This week’s SED colloquium (15 December, 12:00, in-person) will be given by Ivy Defoe, Forensic Child and Youth Care Sciences, University of Amsterdam.
Towards a hybrid criminological and psychological model of risk behavior: The Developmental Neuro-Ecological Risk-taking Model (DNERM)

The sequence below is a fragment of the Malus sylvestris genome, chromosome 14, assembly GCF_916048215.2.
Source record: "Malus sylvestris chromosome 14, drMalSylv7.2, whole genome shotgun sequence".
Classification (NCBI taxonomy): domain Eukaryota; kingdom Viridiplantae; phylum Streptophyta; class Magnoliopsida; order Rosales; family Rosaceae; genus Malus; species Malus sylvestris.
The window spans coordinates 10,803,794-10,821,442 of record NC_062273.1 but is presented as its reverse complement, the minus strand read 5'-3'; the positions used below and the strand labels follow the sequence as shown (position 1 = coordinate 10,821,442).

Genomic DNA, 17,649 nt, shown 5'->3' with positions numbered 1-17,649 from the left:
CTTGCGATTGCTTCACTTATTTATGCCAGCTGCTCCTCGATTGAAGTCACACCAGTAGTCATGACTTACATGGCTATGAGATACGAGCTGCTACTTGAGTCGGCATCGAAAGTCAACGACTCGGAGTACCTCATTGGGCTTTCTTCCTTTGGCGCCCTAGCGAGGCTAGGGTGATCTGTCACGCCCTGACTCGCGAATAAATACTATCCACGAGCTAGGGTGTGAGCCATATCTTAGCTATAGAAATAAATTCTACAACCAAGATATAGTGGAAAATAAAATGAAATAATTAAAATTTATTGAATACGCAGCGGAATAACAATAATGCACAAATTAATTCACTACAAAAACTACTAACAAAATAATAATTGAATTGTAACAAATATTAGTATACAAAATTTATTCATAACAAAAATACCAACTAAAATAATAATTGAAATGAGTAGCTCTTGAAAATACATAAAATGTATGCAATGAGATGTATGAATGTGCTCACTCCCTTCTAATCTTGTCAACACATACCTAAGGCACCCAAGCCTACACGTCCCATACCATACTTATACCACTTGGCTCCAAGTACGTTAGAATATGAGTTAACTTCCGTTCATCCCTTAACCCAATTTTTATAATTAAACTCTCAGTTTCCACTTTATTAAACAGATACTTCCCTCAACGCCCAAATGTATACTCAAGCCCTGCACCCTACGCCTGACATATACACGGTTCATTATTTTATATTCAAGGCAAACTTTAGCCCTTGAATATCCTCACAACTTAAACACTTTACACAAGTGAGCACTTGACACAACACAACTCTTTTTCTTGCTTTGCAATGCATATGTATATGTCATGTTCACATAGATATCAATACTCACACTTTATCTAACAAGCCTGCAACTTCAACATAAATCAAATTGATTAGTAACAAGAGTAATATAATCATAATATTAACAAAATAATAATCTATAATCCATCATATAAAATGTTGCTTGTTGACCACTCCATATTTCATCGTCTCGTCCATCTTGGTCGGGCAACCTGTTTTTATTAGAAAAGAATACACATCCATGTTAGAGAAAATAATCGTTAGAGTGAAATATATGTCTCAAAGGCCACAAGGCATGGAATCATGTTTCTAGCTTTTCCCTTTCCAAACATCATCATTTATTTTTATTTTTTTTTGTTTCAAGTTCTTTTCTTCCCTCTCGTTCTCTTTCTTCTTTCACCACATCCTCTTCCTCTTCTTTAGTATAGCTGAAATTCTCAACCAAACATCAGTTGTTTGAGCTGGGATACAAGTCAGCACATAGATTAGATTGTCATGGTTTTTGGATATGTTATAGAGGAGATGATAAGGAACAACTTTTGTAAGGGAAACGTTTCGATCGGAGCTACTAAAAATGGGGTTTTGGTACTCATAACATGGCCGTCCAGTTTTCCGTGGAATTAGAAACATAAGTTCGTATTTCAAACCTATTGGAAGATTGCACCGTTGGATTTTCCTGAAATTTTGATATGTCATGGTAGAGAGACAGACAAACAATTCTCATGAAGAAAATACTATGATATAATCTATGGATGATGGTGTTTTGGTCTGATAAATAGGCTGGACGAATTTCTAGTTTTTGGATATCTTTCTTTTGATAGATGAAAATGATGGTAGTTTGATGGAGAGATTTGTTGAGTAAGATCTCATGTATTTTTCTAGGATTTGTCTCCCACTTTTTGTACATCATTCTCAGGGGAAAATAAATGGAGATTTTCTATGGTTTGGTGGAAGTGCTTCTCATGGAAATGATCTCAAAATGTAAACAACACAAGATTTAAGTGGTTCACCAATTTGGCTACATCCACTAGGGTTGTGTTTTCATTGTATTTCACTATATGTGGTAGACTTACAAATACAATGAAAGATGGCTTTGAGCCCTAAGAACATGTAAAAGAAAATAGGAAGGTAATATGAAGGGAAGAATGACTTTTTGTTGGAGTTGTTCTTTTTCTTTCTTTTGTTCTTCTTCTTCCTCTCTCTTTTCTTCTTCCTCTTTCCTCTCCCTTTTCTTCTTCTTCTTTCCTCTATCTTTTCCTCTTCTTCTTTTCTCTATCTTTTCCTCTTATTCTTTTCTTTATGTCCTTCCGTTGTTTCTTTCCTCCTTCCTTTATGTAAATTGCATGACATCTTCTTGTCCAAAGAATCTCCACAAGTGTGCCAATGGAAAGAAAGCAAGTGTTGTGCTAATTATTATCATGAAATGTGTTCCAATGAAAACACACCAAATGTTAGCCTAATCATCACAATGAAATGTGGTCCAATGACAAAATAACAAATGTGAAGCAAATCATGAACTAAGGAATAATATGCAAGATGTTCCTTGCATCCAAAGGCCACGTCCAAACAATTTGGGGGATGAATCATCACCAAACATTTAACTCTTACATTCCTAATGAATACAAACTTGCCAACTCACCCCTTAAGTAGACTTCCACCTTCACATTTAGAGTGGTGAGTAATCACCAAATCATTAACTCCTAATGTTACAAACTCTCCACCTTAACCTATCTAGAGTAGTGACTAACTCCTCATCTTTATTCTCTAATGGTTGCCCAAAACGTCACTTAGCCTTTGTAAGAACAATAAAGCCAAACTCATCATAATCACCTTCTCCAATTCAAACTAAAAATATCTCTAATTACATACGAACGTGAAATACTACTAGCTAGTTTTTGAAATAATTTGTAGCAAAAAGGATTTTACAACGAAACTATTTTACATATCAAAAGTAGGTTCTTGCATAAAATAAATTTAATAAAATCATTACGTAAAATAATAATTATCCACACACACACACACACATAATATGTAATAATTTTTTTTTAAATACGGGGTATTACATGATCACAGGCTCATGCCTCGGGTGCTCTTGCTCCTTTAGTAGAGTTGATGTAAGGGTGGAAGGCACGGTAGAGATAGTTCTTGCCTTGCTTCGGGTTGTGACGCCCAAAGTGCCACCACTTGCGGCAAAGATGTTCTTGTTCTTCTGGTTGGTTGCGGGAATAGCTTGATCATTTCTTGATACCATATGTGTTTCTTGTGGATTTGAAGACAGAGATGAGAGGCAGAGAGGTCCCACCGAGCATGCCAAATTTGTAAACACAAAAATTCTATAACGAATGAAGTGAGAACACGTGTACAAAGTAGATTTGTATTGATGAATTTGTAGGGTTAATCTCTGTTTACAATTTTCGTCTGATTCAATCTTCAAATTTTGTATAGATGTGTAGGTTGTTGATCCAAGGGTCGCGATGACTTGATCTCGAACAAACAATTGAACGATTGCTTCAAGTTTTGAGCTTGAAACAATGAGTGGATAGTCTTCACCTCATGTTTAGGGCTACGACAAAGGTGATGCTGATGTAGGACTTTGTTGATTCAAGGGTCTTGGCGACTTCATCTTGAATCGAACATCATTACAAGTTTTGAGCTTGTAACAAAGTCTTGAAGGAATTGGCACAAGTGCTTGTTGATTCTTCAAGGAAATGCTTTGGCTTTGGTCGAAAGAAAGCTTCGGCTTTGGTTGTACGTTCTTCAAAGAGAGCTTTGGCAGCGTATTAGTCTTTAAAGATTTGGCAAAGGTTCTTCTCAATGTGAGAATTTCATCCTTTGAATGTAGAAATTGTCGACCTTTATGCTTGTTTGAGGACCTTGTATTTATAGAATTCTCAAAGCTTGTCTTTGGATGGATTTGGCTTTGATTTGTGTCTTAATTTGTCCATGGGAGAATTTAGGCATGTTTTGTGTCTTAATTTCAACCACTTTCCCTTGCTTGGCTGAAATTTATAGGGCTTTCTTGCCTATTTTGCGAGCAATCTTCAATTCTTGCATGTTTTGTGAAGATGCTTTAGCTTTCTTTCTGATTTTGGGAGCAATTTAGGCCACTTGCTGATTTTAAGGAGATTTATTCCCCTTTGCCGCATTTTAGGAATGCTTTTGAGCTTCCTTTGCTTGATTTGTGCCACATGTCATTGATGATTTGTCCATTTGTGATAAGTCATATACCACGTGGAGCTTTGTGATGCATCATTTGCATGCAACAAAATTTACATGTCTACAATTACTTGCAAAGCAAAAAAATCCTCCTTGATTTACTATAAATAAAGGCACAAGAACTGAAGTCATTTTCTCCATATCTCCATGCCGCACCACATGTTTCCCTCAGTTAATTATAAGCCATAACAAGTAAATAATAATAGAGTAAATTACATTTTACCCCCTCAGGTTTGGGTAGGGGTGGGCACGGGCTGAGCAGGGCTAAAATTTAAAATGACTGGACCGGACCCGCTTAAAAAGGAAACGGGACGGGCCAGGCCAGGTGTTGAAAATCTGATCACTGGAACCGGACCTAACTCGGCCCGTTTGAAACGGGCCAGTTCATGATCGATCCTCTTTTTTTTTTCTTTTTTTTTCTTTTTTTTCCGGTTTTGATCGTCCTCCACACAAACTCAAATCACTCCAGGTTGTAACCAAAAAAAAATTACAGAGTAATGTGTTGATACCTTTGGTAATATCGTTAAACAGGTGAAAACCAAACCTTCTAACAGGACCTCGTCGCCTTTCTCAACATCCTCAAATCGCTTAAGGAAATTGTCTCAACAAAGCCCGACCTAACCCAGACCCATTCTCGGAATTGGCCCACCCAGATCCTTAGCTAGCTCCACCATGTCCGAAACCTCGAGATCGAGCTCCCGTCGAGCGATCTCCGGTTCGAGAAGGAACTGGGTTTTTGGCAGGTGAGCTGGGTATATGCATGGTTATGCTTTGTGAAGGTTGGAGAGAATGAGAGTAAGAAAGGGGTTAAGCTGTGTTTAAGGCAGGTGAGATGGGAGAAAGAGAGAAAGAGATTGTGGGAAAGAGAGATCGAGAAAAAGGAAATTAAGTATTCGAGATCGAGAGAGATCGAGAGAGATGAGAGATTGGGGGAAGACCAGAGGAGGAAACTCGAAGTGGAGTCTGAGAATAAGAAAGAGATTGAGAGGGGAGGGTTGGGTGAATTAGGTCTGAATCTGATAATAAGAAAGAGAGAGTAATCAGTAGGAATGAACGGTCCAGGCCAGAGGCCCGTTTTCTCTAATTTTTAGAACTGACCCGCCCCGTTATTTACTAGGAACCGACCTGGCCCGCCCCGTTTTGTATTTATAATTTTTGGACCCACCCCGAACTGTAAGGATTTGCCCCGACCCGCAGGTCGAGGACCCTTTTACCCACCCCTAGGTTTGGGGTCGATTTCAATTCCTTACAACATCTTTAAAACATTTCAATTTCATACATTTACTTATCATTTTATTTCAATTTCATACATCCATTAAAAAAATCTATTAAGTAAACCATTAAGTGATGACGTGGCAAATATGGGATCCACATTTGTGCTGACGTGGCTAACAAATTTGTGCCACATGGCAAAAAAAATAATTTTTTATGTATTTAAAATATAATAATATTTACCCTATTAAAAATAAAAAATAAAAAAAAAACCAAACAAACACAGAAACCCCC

Adolescents have long been characterized as the stereotypical risk-takers, due to their apparent heightened risk behavior (e.g., delinquency, substance use). Hence, the raising of the minimum age for substance use is a common legal action that presumes that limiting the exposure to substances (i.e., “risk exposure” and accordingly “risk opportunity”) will decrease such heightened adolescent risk behavior. This ecological concept of risk exposure is acknowledged in criminological models—to some extent. However, risk exposure is virtually absent from contemporary psychological models, which focus on neurodevelopment, particularly socio-affective and cognitive control development. Moreover, when theories in these disciplines do consider risk exposure, the ubiquitous developmental (i.e., age-dependent) component of this concept is overlooked. For example, in the real-word, adolescents encounter far more risk-conducive situations (i.e., risk exposure) than children, which could at least partially account for heightened adolescent risk behaviors compared to children. A meta-analysis (Defoe et al., 2015) on laboratory studies provided suggestive evidence for this assertion. Namely, this meta-analysis showed that in laboratory settings—where risk exposure is equal for all participants regardless of age—children and adolescents are generally equally susceptible to engage in risks. Hence, in the above-mentioned meta-analysis, a hybrid Developmental Neuro-Ecological Risk-taking Model (DNERM) was put forward. DNERM posits that age and cultural factors at least partially determine physical and social exposure to risk conductive situations (i.e., physical and social risk exposures). Additionally, these risk exposures predict adolescents’ risk behavior, and this association is potentially moderated by adolescents’ cognitive and affective self-control. Hence, DNERM emphasizes adolescents’ neuropsychological development within its physical- and social- ecology, which is further embedded in a cultural context. This presentation will address DNERM’s aims, which include bridging contemporary developmental psychology models with criminology models to describe the development of risk behavior during the youth period.